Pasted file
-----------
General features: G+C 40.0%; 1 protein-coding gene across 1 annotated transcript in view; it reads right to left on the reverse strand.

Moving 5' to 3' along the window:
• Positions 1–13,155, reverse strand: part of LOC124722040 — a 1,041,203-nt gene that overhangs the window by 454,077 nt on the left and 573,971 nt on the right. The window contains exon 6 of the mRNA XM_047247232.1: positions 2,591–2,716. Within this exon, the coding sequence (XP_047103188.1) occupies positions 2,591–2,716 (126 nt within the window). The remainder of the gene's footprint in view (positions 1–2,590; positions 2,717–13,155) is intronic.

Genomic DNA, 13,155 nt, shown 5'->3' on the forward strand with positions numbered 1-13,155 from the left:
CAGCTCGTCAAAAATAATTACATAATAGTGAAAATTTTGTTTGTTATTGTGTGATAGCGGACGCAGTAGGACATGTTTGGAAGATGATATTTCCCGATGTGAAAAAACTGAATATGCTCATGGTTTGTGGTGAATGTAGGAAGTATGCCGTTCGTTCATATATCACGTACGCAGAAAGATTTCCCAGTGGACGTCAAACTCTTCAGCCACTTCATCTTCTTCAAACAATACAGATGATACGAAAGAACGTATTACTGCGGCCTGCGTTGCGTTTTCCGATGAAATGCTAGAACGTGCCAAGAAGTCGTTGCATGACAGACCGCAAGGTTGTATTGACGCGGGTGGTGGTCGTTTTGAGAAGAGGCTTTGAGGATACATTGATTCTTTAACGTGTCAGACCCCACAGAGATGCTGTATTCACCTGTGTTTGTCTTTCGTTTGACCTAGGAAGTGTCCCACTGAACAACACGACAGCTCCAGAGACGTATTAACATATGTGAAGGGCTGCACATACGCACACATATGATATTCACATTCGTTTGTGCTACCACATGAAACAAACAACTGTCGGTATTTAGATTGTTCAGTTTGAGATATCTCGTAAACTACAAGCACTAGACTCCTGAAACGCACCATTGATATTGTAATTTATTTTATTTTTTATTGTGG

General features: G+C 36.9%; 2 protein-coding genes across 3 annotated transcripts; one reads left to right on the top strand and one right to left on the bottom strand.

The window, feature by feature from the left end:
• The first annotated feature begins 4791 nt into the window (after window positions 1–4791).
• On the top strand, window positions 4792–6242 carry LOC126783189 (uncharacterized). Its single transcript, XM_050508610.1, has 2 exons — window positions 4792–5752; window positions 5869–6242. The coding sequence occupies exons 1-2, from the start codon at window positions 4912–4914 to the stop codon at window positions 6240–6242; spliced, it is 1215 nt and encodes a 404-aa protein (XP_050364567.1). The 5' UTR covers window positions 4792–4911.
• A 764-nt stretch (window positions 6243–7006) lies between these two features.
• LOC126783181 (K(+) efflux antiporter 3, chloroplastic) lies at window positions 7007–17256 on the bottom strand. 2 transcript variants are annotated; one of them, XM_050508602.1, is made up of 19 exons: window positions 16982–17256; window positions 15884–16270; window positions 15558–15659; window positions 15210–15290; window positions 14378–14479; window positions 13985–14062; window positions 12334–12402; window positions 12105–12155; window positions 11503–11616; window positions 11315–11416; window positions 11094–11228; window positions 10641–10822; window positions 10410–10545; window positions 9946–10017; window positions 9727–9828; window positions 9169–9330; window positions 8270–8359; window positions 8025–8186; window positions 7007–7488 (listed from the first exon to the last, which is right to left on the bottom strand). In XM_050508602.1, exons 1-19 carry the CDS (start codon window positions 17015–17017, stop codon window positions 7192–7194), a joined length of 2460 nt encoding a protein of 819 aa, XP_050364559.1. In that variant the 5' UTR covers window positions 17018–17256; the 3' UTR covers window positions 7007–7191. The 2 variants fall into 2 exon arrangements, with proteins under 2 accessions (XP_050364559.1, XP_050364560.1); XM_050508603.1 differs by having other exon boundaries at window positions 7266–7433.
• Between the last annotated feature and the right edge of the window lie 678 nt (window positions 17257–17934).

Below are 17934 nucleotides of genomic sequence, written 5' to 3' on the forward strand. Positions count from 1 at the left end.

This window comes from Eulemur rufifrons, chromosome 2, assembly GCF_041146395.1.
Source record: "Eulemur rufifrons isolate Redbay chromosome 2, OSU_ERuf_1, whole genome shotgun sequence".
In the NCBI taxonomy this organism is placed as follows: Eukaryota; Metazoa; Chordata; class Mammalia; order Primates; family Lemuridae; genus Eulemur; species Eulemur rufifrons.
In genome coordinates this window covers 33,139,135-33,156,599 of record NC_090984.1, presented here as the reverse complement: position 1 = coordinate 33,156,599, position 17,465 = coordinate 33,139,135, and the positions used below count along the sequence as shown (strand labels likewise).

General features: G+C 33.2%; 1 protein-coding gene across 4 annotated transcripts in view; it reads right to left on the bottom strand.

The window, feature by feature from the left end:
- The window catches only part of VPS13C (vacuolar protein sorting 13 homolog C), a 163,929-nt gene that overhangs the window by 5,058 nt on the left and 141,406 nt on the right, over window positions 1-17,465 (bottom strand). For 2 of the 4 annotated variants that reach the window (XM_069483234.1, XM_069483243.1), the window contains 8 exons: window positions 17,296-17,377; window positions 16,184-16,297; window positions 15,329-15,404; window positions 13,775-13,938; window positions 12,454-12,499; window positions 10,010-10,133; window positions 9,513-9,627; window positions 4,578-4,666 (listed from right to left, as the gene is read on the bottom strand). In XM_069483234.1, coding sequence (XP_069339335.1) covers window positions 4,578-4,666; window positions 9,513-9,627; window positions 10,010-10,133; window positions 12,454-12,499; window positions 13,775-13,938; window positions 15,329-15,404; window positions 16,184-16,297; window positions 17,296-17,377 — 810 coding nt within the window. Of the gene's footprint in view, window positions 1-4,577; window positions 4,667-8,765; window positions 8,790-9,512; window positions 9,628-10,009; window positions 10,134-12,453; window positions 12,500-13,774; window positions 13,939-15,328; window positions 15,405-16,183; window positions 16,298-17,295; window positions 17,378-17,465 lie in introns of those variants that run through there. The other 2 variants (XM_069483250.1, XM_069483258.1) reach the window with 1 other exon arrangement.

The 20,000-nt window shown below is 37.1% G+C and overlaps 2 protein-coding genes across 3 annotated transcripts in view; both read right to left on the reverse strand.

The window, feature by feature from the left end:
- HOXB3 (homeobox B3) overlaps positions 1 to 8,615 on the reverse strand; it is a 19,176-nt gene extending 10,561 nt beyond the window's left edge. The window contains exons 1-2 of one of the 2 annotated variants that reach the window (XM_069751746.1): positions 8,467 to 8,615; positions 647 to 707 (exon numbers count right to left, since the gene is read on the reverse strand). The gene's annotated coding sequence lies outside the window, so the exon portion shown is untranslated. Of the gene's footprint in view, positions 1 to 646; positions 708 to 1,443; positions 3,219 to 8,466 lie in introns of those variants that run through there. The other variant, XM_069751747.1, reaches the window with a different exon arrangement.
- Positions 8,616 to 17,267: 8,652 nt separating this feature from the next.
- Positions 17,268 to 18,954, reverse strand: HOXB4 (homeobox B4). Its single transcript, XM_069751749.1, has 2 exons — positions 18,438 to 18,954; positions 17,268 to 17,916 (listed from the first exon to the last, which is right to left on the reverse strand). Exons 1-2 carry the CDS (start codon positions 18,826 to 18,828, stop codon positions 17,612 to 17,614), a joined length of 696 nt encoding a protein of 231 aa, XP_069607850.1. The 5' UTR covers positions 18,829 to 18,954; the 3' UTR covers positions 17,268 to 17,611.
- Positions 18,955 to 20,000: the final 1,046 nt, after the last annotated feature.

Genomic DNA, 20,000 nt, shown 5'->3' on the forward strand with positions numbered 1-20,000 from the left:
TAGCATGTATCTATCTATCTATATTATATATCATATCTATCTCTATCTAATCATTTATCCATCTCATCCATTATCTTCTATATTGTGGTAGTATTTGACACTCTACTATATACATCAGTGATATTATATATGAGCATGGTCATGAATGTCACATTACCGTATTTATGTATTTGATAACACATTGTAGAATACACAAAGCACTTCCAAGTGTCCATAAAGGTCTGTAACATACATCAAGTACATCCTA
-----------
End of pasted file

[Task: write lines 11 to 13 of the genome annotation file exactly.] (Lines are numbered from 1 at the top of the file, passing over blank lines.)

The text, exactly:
• LOC126783181 (K(+) efflux antiporter 3, chloroplastic) lies at window positions 7007–17256 on the bottom strand. 2 transcript variants are annotated; one of them, XM_050508602.1, is made up of 19 exons: window positions 16982–17256; window positions 15884–16270; window positions 15558–15659; window positions 15210–15290; window positions 14378–14479; window positions 13985–14062; window positions 12334–12402; window positions 12105–12155; window positions 11503–11616; window positions 11315–11416; window positions 11094–11228; window positions 10641–10822; window positions 10410–10545; window positions 9946–10017; window positions 9727–9828; window positions 9169–9330; window positions 8270–8359; window positions 8025–8186; window positions 7007–7488 (listed from the first exon to the last, which is right to left on the bottom strand). In XM_050508602.1, exons 1-19 carry the CDS (start codon window positions 17015–17017, stop codon window positions 7192–7194), a joined length of 2460 nt encoding a protein of 819 aa, XP_050364559.1. In that variant the 5' UTR covers window positions 17018–17256; the 3' UTR covers window positions 7007–7191. The 2 variants fall into 2 exon arrangements, with proteins under 2 accessions (XP_050364559.1, XP_050364560.1); XM_050508603.1 differs by having other exon boundaries at window positions 7266–7433.
• Between the last annotated feature and the right edge of the window lie 678 nt (window positions 17257–17934).

Below are 17934 nucleotides of genomic sequence, written 5' to 3' on the forward strand. Positions count from 1 at the left end.